RSV rapid detection, RSV indirect immunofluorescence assay, IFA
This test looks at cells taken from fluid in your nose or throat to see if you have respiratory syncytial virus (RSV). RSV attacks the upper respiratory tract.
This test looks for antigens in these nose or throat cells to quickly diagnose an infection. An antigen is a substance in the virus that causes your body's immune system to make antibodies. The test is accurate 80 to 90 percent of the time.
If you have RSV, you can spread it to others through coughing and sneezing for about 10 days after your symptoms start. Once you have been infected, you are less likely get it again. If you do, your symptoms are likely to be milder.
If your symptoms are severe, you may be treated with a medication called ribavirin.
You may need this blood test if you have symptoms of RSV and you are at risk for a serious infection. Symptoms of RSV infection may include:
For most people, RSV symptoms go away on their own within a few days to a few weeks. But babies, young children, older adults, and people with weak immune systems are at risk for severe infections from this virus.
Your doctor may order this test to:
Make an early and quick diagnosis to start early treatment
Make an early and quick diagnosis to help prevent you from spreading the virus to others
Diagnose RSV so that your doctor can rule out other causes of respiratory disease
Your doctor may also use a cell culture to test your nasal or throat secretions. Blood tests to diagnose RSV are also available, but it takes a long time to get the results.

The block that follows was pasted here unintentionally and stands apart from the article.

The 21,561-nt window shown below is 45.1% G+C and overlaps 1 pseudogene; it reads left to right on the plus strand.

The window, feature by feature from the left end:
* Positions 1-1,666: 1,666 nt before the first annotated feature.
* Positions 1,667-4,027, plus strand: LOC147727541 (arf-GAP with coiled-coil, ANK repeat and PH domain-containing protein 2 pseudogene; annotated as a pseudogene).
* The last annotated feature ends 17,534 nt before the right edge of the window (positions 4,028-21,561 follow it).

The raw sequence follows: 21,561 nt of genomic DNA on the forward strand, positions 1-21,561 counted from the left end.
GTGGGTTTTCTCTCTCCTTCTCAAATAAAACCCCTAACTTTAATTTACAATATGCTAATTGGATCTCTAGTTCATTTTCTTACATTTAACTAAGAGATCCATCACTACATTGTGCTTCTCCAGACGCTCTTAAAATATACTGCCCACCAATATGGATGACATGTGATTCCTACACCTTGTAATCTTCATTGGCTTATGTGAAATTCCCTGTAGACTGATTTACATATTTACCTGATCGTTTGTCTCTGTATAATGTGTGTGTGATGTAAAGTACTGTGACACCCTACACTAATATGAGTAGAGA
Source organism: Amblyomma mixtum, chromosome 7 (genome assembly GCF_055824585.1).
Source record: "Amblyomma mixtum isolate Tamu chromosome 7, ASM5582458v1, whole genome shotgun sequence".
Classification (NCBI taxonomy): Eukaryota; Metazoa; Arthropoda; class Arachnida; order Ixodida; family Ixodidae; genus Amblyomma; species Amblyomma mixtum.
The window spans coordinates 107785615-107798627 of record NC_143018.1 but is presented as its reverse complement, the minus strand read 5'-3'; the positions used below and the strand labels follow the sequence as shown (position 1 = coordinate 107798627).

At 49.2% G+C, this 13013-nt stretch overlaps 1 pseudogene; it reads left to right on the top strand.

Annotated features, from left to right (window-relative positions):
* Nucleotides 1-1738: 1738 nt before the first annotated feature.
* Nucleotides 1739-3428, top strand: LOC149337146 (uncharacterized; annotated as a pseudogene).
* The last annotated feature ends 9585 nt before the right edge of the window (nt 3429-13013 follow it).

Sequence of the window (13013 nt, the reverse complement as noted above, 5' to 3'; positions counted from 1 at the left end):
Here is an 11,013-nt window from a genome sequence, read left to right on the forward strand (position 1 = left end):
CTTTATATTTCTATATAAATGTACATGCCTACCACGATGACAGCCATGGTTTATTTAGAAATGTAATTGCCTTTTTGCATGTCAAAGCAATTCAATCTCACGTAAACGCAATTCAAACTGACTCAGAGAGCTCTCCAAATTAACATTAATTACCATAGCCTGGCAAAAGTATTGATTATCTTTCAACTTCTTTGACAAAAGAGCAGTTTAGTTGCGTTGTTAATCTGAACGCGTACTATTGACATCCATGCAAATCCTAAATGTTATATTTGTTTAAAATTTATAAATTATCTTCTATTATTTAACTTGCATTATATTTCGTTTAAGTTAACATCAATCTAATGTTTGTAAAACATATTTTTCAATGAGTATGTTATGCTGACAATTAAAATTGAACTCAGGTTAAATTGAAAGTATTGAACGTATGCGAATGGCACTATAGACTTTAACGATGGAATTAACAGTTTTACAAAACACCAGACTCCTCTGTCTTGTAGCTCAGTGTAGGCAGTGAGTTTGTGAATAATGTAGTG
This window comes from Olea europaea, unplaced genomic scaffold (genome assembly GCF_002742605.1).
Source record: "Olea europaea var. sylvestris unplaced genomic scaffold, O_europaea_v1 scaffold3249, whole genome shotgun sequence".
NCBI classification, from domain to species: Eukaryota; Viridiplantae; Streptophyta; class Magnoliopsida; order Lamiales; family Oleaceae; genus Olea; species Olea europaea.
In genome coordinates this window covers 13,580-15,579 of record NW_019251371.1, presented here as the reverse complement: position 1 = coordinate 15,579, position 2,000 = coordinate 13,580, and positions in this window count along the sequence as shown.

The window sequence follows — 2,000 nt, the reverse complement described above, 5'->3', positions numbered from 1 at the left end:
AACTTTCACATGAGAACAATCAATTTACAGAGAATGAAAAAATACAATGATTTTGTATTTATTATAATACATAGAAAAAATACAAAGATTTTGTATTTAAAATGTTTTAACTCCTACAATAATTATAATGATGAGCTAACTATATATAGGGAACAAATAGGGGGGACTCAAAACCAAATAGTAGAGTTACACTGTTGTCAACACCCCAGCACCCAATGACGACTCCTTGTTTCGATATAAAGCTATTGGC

Many things may affect your lab test results. These include the method each lab uses to do the test. Even if your test results are different from the normal value, you may not have a problem. To learn what the results mean for you, talk with your health care provider.
Normal results are negative, meaning you don't have RSV. If your test is positive, you may be infected with RSV.
This test requires a sample of secretions from the area at the back of your nose and throat. Your doctor may collect the sample by using a swab, a soft rubber bulb, or a plastic tube called a catheter. You may need to tip your head back for this.
This test poses no known risks. You may feel some mild discomfort or a gagging sensation.
This test may be affected by how soon the test is done after your infection starts. It works best if the test is done in the first four days after symptoms begin. The results are more reliable in young children and less reliable in older children and adults.
You don't need to prepare for this test. But be sure your doctor knows about all medicines, herbs, vitamins, and supplements you are taking. This includes medicines that don't need a prescription and any illicit drugs you may use.